‘And that is more than ever you would have done, Ralph,’ said his wife candidly.
‘Kezia is to be married in October, and there is a young man coming to see little Keren-happuch, but Jemima thinks that the minds of both of her younger sisters are too much set on the frivolous things of this earth. The professor has received a new kind of snuff from Holland which Kezia says is indistinguishable in its effects from pepper—one of his old students brought it to him—and that's all the news,’ said Ralph, closing up the letter and laying it on the table.
‘Has Saunders Moudiewort cast his easy affections on any one this year yet?’ Ralph asked, returning to the consideration of Winsome's hair.
Saunders was harvesting at present at Craig Ronald. The mistress of the farm laughed.
‘I think not,’ she said; ‘Saunders says that his mother is the most' siccar' housekeeper that he kens of, and that after a while ye get to mind her tongue nae mair nor the mill fanners.’
‘That's just the way with me when you scold me,’ said Ralph.
‘Very well, then, I must go to the summer seat and put you out of danger,’ replied Winsome. ‘Since you are so imposed upon, I shall see if the grannymother has done with her second volume. She never gets dangerous, except when she is kept waiting for the third.’
But before they had time to move, the rollicking storm-cloud of younglings again came tumultuously up the stairs—Winifred far in front, Allan toddling doggedly in the rear.
‘See what granny has put on my head!’ cried Mistress Winifred the youngest, whose normal manner of entering a room suggested a revolution.
‘Oo’ said Allan, pointing with his chubby finger, ‘yook, yook! mother's sitting on favver's knee-rock-a-by, favver, rock-a-by!’
But Ralph had no eyes for anything but the old sunbonnet in which, the piquant flower face of Mistress Five-year-old Winifred was all but lost. He stooped and kissed it, and the face under it. It was frayed and faded, and it had lost both strings.
Then he looked up and kissed the wife who was still his sweetheart, for the love the lilac sunbonnet had brought to them so many years ago was still fresh with the dew of their youth.
WINSOME'S LAST TRYST
It was the morn before a wedding, and there had been a constant stir all night all about the farmsteading, for a brand-new world was in the making. Such a marrying had not been for years. The farmers' sons for miles around were coming on their heavy plough-horses, with here and there one of better breed. Long ago in the earliest morning some one had rung the bell of the little kirk of the Dullarg. It came upon the still air a fairy tinkle, and many a cottar and many a shepherd turned over with a comfortable feeling: ‘This is the Sabbath morn; I need not rise so soon today.’ But all their wives remembered, and turned them out with wifely elbow.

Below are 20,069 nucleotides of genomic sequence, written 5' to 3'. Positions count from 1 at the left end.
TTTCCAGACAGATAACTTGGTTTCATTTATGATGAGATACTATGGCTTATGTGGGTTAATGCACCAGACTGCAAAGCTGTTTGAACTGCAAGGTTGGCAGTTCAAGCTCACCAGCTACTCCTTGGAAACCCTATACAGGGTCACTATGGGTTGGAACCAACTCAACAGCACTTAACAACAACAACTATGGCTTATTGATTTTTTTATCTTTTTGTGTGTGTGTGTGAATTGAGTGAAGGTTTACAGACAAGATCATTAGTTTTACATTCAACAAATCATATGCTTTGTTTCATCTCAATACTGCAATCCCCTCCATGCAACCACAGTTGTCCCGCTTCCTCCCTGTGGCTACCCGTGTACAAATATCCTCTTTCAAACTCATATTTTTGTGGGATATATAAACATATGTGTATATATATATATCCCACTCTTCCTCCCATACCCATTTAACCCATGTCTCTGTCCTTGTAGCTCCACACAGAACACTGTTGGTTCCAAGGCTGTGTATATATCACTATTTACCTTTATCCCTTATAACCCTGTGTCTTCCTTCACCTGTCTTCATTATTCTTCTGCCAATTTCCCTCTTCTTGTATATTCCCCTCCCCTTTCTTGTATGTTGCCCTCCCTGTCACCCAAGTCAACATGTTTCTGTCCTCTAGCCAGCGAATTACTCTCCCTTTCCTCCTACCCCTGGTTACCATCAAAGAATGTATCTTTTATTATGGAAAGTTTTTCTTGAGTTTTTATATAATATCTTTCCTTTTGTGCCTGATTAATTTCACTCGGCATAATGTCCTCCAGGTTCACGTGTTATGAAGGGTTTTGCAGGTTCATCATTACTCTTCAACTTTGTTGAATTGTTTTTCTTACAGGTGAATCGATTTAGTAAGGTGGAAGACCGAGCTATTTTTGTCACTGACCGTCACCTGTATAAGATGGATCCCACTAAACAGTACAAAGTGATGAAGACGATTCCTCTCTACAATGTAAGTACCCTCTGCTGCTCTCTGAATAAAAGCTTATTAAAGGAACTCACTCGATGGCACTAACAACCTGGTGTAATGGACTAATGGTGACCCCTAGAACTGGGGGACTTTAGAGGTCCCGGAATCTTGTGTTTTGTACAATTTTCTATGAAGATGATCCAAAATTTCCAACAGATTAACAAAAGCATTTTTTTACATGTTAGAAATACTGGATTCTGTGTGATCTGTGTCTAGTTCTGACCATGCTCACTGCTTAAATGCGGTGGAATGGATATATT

It was Winsome Charteris's wedding day. The flower of all the countryside was to wed the young Edinburgh lad who had turned out so great a poet. It was the opinion of the district that her ‘intended’ had unsettled the thrones of all the great writers of the past by his volume of poems, which no one in the parish had read; but the fame of whose success had been wafted down upon the eastern breezes which bore the snell bite of the metropolis upon their front.
‘Tra-la-la-la!’ chanted the cocks of Craig Ronald.
‘Tra-la-la-la-la!’ airily sang the solitary bird which lived up among the pine woods, where, in the cot of Mistress Kissock, Ralph Peden occupied the little bedroom which Meg had got ready for him with such care and honour.
‘Tra-la-la-laa!’ was echoed in the airiest diminuendo from the far-away leader of the harem at the Nether Crae. His challenge crossed the wide gulf of air above Loch Grannoch, from which in the earliest morning the mists were rising.
Ralph Peden heard all three birds. He had a delightfully comfortable bedroom, and the flowers on the little white-covered table have come from the front square of Mistress Kissock's garden. There was a passion-flower on his table, which somehow reminded him of a girl who had put poppies in hair of the raven's wing hue. It had not grown in the garden of the cot.